My favorite teacher of all time, Mr. O., was a guru at this and continues to inspire and challenge me to try and work at his level of expertise. Mr. O. was my math teacher for three years. Not only did he teach his subject well, but he also took the time to make connections with all of his students.

During my sophomore year of high school I became sick. I was in the emergency room several times that year, at weekly doctor’s appointments, and was very scared. Mr. O. was the teacher who always asked how I was doing, told me that everything was going to be alright, and would talk to me when we didn’t know if things would be ok. This meant the world to me.

I wasn’t the only student that he took the time to make a connection with. I remember him sitting with kids before, during, and after class and talking to them. Oftentimes, past students would visit to say, “Hi,” or just to check in. He always had an open door and we knew we could talk to him about anything.

In 1999, when we got back from winter break, Mr. O did another activity that made everyone love going to class; he made a wish box for us. The wish box involved everyone writing down their hopes and wishes for the new year and for our lifetime. He told us that he was going to make a huge bonfire, burn the box in his backyard, and all of our dreams would float into the atmosphere. Everyone was in awe of this “math“  lesson, and I am positive that anyone he hadn’t made a connection with had one with him now. We all knew that Mr. O not only cared about us as students, but he cared about us as people too. This was such an exciting way to end my senior year of high school.

I still think about the wish box every new year and wonder if the things that came true were because of the box or if it was because I had a teacher who helped me believe in myself. I think it’s a little bit of both.

I don’t know where Mr. O is today, but I would like to thank him for teaching me what I believe to be one of life’s most important lessons; make a personal connection with those around you. So, to honor Mr. O., and teach by example, my class will be creating a wish box and my students’ hopes and dreams will float into the atmosphere like mine did 19 years ago. I hope this activity makes an impression on them, helps them work toward their goals, and assures them that their teachers care about their well-being and future.

Happy 2018 to everyone, and may all of your dreams come true!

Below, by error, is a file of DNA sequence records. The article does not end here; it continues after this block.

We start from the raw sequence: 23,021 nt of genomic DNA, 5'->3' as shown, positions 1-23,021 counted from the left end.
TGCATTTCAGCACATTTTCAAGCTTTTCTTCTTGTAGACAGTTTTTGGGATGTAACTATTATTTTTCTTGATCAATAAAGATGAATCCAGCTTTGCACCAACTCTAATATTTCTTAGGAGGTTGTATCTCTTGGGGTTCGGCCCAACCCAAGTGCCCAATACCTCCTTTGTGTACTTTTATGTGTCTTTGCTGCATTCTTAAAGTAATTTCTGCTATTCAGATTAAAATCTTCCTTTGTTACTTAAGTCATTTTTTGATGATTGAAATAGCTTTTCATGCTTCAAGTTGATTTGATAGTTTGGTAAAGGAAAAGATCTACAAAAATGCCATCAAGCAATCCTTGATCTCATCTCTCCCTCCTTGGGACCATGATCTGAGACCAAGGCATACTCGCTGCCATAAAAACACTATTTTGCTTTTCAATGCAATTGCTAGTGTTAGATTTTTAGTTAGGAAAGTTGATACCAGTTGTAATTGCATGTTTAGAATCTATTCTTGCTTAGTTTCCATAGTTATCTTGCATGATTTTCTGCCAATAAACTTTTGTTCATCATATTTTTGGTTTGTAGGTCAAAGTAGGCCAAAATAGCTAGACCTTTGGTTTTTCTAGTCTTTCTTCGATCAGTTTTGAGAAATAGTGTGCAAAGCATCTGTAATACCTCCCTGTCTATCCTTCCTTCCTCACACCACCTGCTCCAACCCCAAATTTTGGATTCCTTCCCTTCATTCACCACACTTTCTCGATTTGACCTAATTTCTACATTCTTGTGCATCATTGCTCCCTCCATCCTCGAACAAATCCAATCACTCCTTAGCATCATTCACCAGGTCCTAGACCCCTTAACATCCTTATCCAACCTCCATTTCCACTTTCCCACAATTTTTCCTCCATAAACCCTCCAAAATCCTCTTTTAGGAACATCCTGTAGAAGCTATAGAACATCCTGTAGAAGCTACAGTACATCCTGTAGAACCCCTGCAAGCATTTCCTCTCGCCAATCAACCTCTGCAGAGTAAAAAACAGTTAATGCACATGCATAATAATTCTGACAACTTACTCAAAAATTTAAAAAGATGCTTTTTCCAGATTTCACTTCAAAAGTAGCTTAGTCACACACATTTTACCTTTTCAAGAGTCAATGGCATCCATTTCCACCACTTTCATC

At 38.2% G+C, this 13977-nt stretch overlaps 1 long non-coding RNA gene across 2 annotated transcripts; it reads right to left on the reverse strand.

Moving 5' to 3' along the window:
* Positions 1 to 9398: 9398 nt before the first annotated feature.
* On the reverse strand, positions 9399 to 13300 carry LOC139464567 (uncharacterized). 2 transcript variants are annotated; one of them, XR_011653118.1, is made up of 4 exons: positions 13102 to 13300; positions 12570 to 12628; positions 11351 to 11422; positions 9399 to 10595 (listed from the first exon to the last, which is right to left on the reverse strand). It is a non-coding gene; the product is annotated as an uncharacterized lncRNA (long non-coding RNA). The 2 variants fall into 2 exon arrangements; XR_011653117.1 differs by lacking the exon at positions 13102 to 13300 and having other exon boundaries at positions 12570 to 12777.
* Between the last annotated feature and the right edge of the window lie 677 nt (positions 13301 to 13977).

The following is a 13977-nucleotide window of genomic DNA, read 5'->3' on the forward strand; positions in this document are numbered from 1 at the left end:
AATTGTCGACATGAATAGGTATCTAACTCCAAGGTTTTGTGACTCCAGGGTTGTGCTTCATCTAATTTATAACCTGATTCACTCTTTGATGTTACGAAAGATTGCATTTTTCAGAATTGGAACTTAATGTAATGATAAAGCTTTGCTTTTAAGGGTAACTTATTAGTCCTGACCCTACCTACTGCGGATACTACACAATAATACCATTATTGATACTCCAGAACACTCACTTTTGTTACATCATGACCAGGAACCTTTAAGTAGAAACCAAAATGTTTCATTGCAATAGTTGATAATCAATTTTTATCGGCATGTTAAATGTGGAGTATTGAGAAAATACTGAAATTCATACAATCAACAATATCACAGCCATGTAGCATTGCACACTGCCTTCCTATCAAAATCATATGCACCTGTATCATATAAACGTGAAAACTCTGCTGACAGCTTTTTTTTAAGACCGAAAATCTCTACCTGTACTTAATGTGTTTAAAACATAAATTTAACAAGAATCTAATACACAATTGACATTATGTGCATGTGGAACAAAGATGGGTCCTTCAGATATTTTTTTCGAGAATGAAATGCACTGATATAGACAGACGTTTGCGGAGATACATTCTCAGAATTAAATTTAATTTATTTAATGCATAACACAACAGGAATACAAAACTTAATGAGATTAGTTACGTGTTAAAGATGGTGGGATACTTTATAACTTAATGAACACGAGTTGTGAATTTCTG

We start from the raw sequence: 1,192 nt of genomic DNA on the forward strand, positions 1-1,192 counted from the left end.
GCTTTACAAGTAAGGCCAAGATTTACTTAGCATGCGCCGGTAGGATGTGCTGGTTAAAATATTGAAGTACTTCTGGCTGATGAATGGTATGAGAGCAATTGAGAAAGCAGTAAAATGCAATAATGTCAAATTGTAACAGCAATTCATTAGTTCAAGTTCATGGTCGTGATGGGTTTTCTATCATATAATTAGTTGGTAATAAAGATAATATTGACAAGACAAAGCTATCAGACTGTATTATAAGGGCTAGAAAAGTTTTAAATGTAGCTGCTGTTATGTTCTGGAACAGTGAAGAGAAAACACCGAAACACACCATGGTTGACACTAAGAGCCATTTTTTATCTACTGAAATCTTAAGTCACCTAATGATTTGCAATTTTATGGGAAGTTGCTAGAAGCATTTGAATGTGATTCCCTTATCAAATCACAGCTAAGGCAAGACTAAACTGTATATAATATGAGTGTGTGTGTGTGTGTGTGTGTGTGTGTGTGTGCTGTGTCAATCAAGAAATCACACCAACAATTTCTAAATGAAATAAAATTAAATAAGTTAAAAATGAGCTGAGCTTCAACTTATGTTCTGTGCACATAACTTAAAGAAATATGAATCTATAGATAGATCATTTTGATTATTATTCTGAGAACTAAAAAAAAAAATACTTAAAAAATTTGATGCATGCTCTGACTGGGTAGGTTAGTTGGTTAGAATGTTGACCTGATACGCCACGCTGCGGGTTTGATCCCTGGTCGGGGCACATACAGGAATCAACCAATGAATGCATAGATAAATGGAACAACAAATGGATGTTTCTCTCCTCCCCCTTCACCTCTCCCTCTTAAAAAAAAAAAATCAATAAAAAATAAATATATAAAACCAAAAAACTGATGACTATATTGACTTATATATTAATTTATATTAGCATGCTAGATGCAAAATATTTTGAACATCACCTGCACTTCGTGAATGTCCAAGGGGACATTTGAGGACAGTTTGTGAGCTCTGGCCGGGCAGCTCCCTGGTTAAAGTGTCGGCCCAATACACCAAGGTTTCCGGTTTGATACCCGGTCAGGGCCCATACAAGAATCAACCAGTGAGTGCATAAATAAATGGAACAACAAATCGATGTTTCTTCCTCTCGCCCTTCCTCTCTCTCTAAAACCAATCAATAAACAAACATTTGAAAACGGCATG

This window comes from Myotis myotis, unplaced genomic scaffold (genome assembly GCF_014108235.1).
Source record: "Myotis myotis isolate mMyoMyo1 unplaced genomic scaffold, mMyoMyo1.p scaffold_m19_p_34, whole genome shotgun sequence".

Learner, Thinker, Writer:  Brooke Ovorus, 4th Grade Teacher

BOLD – a reflection on this year’s school theme


Chosen by the Sixth Graders, this year’s theme connected a little more personally to me. A little back story first. My younger daughter, Carly, was born in January 1998. When I nursed her at night, I would listen to the radio. During these early months, I would often hear the song “You Gotta Be” co-written and sung by the British artist, Des’ree. It seemed to me to be an anthem for my baby girl. As I look back at the lyrics now, I see that it could be the same for our students as well.

Listen as your day unfolds,
Challenge what the future holds
Try and keep your head up to the sky
Lovers, they may cause you tears
Go ahead release your fears,
Stand up and be counted
Don’t be ashamed to cry

You gotta be
You gotta be bad, you gotta be bold, you gotta be wiser
You gotta be hard, you gotta be tough, you gotta be stronger
You gotta be cool, you gotta be calm, you gotta stay together
All I know, all I know, love will save the day

Herald what your mother said
Read the books your father read
Try to solve the puzzles in your own sweet time
Some may have more cash than you
Others take a different view,
My oh my, heh, hey

You gotta be
You gotta be bad, you gotta be bold, you gotta be wiser
You gotta be hard, you gotta be tough, you gotta be stronger
You gotta be cool, you gotta be calm, you gotta stay together
All I know, all I know, love will save the day

Time asks no questions,
It goes on without you
Leaving you behind if you can’t stand the pace
The world keeps on spinning
Can’t stop it, if you try to
The best part is danger staring you in the face

Listen as your day unfolds,
Challenge what the future holds